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At 1:15 p.m. Friday, the Division of Public Safety learned that a boxcar had caught fire on the railway above 31st and Walnut streets, and a tanker containing chlorine had fallen off the tracks - causing potential chlorine release and forcing the area's residents to shelter in-place.

Luckily, it was just a simulation.

As part of an emergency-readiness campaign, the Division of Public Safety launched a shelter-in-place drill for all University Housing occupants.

This is the third year that shelter-in-place drills have been done, but this is the first time the drill has involved all College Houses at one time.

Eugene Janda, chief of Fire and Emergency Services for DPS, said the drill was implemented to test and evaluate the UPenn Alert system.

"Our primary objective is to communicate the concepts," Janda said.

The drill was short - 10 minutes - so that students would be more willing to participate and less inconvenienced, he said.

Deputy Chief of Tactical and Emergency Readiness Michael Fink said shelter-in-place drills are used in a situation with toxic materials in the air, or in the event of a mass evacuation in the Philadelphia area.

"There's a small probability of something like this happening, but it's always good to know what to do," Janda added.

At 1:58 p.m., DPS sent out UPenn Alert messages. In a real situation, 52,000 people would be contacted, DPS officials said. For the simulation, only 6,000 people - residents of on-campus housing - were.

These students received an e-mail, followed by a pre-recorded phone call and a text message explaining the situation.

When a UPennAlert is issued, 215-573-3333 is the number that appears on caller identification.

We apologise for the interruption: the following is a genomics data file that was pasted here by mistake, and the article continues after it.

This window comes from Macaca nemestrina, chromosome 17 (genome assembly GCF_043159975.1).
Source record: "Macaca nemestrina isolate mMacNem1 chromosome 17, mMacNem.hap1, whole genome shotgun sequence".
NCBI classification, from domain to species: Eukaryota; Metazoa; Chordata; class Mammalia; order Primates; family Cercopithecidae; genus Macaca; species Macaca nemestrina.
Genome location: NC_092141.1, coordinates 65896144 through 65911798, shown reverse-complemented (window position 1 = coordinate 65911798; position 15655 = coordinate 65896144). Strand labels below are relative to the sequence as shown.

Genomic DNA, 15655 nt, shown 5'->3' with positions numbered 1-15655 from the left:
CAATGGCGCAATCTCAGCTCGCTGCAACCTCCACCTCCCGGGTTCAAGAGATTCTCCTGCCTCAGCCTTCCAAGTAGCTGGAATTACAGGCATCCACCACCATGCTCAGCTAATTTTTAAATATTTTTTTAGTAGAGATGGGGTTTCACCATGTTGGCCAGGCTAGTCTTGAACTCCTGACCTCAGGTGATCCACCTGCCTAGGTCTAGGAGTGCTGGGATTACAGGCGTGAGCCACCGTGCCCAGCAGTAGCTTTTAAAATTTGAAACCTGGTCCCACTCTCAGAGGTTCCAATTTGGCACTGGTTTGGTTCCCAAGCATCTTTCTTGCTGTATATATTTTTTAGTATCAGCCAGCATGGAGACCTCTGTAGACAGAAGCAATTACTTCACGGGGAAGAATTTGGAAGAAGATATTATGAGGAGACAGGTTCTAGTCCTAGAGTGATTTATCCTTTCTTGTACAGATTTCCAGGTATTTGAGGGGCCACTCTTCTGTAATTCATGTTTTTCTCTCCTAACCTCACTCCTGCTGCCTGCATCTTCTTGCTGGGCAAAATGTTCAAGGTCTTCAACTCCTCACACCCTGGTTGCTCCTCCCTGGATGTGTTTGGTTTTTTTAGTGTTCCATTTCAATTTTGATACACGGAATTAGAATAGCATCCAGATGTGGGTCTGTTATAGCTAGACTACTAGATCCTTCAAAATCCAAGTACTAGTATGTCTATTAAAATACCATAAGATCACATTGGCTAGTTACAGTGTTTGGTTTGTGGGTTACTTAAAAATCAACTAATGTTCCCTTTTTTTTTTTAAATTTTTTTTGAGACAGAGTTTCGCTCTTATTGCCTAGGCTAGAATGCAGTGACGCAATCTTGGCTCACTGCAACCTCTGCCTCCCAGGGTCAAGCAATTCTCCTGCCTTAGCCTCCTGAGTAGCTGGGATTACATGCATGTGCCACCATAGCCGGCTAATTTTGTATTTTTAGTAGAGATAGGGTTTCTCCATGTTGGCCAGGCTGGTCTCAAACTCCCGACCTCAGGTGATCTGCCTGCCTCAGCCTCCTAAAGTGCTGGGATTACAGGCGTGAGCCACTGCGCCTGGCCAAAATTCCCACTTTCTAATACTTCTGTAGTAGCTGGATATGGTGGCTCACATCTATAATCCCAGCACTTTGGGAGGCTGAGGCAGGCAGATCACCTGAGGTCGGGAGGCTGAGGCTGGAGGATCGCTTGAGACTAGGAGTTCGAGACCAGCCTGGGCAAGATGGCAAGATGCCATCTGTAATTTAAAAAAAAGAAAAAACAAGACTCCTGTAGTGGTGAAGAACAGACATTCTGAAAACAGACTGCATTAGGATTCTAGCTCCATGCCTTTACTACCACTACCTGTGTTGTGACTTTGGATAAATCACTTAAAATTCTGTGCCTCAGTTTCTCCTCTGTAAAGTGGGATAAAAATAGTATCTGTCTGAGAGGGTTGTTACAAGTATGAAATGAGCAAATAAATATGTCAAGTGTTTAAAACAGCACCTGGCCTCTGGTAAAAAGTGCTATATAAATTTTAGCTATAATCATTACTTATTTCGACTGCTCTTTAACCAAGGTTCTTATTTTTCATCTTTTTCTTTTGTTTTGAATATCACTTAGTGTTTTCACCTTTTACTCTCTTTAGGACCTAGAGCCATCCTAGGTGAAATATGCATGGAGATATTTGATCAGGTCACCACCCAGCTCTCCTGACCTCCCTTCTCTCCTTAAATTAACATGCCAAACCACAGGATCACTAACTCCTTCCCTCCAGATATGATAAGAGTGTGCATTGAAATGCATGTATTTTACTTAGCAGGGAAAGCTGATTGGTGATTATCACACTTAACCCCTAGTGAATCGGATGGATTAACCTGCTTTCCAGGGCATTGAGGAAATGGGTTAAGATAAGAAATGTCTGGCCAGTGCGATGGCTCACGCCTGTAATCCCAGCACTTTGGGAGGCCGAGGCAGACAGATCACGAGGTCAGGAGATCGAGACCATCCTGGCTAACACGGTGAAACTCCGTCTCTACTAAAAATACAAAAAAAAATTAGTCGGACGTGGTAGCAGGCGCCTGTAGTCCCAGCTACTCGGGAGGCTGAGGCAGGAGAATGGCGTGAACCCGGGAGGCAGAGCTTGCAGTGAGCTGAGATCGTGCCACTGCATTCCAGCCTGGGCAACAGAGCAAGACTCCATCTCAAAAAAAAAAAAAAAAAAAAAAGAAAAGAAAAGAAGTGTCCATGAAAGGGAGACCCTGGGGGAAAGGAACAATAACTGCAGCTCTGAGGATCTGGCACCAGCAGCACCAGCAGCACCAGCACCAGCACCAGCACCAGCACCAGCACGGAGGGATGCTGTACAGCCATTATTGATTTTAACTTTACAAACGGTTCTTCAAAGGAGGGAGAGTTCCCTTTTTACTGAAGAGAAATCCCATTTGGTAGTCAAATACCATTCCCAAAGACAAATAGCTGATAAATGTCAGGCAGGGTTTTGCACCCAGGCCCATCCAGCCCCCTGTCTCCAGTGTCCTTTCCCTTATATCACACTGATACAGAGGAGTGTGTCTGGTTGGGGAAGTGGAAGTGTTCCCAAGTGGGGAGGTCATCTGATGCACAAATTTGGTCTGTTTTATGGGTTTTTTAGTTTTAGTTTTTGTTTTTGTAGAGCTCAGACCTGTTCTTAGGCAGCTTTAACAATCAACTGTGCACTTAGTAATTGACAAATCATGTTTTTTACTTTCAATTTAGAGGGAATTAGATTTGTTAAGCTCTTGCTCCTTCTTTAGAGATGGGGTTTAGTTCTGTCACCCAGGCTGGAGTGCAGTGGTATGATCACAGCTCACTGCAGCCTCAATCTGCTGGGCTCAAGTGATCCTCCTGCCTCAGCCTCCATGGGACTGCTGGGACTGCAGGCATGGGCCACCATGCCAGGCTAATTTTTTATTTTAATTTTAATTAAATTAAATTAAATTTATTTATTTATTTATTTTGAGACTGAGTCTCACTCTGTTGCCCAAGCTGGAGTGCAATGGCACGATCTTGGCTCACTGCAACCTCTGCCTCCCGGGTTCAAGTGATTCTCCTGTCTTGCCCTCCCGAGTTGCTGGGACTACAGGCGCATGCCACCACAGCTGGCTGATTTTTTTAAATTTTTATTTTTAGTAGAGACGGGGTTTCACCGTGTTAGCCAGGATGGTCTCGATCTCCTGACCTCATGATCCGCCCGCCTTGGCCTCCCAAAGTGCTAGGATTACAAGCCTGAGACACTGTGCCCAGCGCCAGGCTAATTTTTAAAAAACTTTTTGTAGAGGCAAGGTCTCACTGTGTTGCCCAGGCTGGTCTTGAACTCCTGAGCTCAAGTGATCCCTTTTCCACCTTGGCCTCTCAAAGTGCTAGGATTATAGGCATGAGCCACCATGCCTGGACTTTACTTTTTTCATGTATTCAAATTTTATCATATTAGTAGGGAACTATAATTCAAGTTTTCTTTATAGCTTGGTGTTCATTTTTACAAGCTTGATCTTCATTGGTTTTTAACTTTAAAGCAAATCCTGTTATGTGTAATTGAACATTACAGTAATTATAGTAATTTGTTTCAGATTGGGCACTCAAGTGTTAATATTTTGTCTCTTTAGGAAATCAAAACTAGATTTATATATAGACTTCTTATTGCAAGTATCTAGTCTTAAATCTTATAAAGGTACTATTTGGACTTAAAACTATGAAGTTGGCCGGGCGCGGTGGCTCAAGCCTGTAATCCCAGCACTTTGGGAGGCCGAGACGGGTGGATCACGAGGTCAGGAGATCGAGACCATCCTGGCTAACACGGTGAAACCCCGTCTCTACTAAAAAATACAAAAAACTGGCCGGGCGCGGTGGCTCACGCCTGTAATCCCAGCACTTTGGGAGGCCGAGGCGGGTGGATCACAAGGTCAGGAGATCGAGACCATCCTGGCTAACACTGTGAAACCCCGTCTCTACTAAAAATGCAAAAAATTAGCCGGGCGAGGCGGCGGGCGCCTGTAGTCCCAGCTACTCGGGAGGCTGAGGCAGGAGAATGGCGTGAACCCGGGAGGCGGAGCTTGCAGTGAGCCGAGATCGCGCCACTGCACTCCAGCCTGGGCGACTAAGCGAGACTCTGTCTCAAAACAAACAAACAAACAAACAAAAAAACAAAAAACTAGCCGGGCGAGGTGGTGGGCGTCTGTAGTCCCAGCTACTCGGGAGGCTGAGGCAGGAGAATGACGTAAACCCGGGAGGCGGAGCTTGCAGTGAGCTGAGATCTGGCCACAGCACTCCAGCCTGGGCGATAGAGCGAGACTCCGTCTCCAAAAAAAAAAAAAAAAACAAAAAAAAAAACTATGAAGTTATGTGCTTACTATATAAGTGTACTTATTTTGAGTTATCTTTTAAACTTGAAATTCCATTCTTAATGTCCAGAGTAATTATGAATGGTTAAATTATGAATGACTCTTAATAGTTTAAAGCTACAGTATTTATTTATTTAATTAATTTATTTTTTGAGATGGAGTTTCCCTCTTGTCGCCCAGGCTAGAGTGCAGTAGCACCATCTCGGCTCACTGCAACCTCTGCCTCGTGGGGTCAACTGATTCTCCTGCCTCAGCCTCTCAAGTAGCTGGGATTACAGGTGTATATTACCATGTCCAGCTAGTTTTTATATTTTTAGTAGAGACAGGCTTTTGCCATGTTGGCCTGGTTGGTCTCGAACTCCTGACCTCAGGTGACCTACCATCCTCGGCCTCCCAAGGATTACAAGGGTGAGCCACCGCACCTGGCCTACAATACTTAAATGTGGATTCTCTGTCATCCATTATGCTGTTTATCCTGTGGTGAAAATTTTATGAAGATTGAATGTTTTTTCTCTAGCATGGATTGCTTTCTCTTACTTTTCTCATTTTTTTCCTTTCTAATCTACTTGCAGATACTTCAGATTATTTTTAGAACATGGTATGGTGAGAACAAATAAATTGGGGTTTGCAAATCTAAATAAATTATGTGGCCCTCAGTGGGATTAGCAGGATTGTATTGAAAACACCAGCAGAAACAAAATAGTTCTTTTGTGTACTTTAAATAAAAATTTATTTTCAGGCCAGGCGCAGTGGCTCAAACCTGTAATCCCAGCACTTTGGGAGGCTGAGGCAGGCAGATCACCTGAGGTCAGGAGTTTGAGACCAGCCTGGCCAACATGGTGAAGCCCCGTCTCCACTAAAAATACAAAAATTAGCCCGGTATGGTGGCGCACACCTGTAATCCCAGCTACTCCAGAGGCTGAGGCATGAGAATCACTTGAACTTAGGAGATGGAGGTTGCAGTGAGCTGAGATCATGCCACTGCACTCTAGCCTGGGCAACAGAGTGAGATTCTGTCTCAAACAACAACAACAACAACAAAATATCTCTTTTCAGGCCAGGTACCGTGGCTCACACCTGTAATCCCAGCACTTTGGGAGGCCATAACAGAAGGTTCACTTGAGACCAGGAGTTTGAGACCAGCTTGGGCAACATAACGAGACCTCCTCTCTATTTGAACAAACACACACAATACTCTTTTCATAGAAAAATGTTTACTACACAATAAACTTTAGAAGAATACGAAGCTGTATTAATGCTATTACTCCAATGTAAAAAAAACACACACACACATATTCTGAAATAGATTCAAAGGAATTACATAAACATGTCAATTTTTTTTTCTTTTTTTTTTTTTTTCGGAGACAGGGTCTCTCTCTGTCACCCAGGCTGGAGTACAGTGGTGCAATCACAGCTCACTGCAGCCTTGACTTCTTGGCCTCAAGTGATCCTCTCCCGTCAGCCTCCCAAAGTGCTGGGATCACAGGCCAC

Vice President for Public Safety Maureen Rush urges people to save this number in their phones as "Penn Pub Safe" so they will make sure to pick it up if they ever see it calling them.

"If you're sitting in class and your phone starts buzzing and you look down and see 'Penn Pub Safe,' you know it's a UPennAlert," Rush said. "We'll never surprise you; if we're doing a test, we'll always warn you there's going to be a test. If we don't warn you, it's real."

People were only asked to participate in the drill if they were in a residential building at the time. The drill lasted 10 minutes, giving people seven minutes to get into their shelter-in-place areas. At 2:08 p.m. DPS sent out notification that the drill was over.

There was no way to check how many students actually sheltered, but every building reported that some people came down to the shelter.

DPS officials said a few problems were immediately noticeable, with 0.7 percent of text messages bouncing back.

One group at a low-rise residential hall was let out of the shelter before receiving a text that said the drill was over.

"It's a new concept, it'll take some time for people to get it," Janda said.

He stressed the importance of knowing what to do in these situations.

"The entire Penn community is going to go throughout the world," he said. "They can take these concepts with them."

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